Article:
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My addiction obsession love for all things chai latte  are well documented. If you’ve been around here for more than five minutes, then y’all know that I’m not afraid to go to great lengths to get a hot cup of that spicy-steamed-milk perfection.  But for as passionate as I can be about my chai, I do have another love…a love of biscotti. I realize that those sweet, crunchy treats are typically served alongside a steaming cup o’ joe, but believe me when I tell you that biscotti are just as lovely dipped in tea.

Food-Dork Alert:  Biscotti dates back to ancient Rome, where it was popular not for the delicate flavor and crunch, as it is now, but for function. Ancient biscotti was very hard with a long shelf-life; therefore, it was excellent travel food for the Legions, for which it was a staple food.  The then rock-hard biscuit was dunked into a warm beverage to soften it up for consumption. Biscotti is actually the plural form of the word biscotto, meaning “biscuit” or “cookie” in Italian. Biscotto is derived from the Latin bis, meaning two, and coctum, meaning baked–later becoming cotto, meaning cooked. The British use the word biscuit; Americans call it biscotti–just like the Romans; the French call them biscotte  and coquettes de carcassone; Germans call their version zwiebeck.

Bottom line? No matter the term, these lightly sweet, crunchy treats are delightful.

What better way to enjoy a new twist on an ancient treat than with White Chocolate-Ginger Biscotti? I first encountered the ginger-white chocolate biscotti combination at a  personal chef demonstration for a Girl’s Night Out.  The biscotti was tasty, but due to an innate gravitational pull toward chocolate, I passed it aside in favor of the mini chocolate tarts.  It happens.  For whatever reason, the white-chocolate ginger combination came to mind the other day, so I took it as a sign that It Was Time.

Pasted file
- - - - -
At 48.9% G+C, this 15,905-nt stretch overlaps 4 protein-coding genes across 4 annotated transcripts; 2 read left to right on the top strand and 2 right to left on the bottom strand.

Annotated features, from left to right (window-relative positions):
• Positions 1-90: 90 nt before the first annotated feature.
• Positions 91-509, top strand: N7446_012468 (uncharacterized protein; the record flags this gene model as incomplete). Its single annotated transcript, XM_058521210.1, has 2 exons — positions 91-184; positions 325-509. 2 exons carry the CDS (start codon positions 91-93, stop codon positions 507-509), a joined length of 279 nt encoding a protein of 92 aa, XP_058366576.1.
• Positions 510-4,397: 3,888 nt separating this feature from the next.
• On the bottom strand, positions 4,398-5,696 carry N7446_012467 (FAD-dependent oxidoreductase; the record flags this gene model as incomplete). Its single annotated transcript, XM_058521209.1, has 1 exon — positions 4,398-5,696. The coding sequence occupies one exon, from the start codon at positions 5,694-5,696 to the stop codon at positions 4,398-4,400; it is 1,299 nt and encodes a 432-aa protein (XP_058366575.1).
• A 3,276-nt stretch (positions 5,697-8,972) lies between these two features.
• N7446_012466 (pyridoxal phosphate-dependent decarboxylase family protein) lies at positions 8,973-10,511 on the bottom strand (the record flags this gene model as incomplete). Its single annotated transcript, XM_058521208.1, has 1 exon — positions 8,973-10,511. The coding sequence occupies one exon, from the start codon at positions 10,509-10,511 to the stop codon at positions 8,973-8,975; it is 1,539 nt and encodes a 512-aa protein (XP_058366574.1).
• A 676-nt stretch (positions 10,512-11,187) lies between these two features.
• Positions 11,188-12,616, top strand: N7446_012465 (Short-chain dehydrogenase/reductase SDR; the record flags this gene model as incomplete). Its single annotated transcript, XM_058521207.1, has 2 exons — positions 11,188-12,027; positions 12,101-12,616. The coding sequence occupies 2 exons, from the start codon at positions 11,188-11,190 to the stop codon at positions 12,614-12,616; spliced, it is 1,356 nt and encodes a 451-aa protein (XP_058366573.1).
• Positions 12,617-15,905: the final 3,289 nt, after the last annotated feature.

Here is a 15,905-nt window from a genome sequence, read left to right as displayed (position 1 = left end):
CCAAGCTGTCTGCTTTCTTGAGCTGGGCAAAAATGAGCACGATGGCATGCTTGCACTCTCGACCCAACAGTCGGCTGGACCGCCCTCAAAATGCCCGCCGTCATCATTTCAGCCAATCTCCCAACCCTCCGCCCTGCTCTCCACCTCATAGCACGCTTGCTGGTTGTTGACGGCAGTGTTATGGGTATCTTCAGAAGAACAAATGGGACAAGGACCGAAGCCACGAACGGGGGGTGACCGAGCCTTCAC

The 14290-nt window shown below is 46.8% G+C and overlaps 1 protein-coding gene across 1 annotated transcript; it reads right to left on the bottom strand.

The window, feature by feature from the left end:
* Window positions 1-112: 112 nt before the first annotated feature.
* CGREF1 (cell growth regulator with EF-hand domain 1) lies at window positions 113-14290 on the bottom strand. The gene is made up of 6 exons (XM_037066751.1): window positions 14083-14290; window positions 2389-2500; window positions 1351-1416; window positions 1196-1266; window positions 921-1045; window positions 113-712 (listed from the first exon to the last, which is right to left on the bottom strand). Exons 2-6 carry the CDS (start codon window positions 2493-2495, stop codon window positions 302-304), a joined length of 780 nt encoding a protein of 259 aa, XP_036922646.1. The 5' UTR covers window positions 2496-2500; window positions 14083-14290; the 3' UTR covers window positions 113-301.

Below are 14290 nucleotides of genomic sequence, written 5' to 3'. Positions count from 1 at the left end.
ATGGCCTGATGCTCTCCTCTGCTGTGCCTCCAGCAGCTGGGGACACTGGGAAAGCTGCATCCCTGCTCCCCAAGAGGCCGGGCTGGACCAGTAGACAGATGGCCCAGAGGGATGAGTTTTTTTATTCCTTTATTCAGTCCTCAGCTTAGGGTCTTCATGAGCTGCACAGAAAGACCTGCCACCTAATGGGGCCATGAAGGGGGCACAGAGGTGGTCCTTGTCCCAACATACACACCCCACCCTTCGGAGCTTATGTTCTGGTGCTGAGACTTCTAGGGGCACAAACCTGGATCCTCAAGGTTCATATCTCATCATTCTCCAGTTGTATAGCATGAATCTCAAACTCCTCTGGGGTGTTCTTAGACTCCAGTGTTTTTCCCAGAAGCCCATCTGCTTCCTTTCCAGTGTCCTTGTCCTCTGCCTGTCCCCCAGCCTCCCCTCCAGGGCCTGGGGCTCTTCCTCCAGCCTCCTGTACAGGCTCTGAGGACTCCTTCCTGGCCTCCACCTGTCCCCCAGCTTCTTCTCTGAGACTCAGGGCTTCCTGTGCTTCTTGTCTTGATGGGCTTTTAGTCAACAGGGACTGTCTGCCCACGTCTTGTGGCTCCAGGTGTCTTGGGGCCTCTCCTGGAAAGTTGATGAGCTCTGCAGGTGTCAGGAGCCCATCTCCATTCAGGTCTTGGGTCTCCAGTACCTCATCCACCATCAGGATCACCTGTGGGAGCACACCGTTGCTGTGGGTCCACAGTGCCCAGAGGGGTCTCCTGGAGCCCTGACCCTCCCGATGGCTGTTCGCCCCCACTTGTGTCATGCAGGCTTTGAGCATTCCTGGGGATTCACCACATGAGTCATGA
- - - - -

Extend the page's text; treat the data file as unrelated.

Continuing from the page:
The cast is pretty straightforward with flour, sugar, unsalted butter, crystallized ginger, eggs, white baking chocolate, salt,  baking powder, baking soda, ground cinnamon, and ground cloves.

The only unusual ingredient is the crystallized ginger; also called candied ginger.  Crystallized ginger is a milder, non-fibrous, and much more tender species of ginger than that of the more familiar ginger root used in savory cooking. The ginger is picked while young, dried, and then coated in sugar, at which point it can be stored for seemingly forever.  I usually find crystallized ginger on the top shelf in the specialty spice section of the baking aisle. It’s a tad pricey–about $6 for the bottle–but it lasts forever, and can be eaten as a snack, or used in baking.

Whatever you do, do not–I repeat–do not substitute ginger root or powdered ginger for the crystallized ginger in this recipe. Really, I mean it. I’m going to be bossy about this because any other form of ginger will not taste the same.  The crystallized ginger lends a fresh intensity that is potent, yet not overwhelming.  The flavor cannot be achieved any other way.

Up close, the crystallized ginger is a pretty, sugar-sparkly yellow. I like sparkly things.

Chop the white chocolate into smallish chunks, and then set it aside. Chop up the crystallized ginger while you are at it, too. Then pretend that I took a picture of that step.

Cream the butter and sugar together until it fluffs up a bit. Fluffy butter? Sure, why not?

Stir in the eggs, one at a time, until they are just incorporated.

Dump the salt, baking powder, and baking soda–a.k.a the leavening–on top a small bowl of flour.

Then dump the cinnamon and cloves on top of the leavening, that is on top of the flour.  Now it is at this point that I should tell you to sift the dry ingredients in order to properly combine them. I should. But I kind of have a thing about sifting stuff–I don’t. So usually, I take the lazy way out and use a whisk to kind of aerate the situation.

Except that when I was making this biscotti, I was kind of preoccupied with the fact that the sooner I finished the process, the sooner I got to dunk them in some chai. So I skipped the whisk and just dumped the dry ingredients into the bowl, in 3 seperate additions, and mixed in between to incorporate them. Forgive me.

Next, dump the chopped white chocolate and crystallized ginger into the mix. There’s a whole lot of dumping going on.

Fold the chunks into the cookie dough by hand to ensure that they are not completely pulverized by the mixer.

Line two baking sheets with silicone mats or parchment paper. Turn the cookie dough onto one of the baking sheets, and divide it evenly in half.

Roll each half of dough into a 12-inch long log. Then pat the log to a 1/2-inch thickness.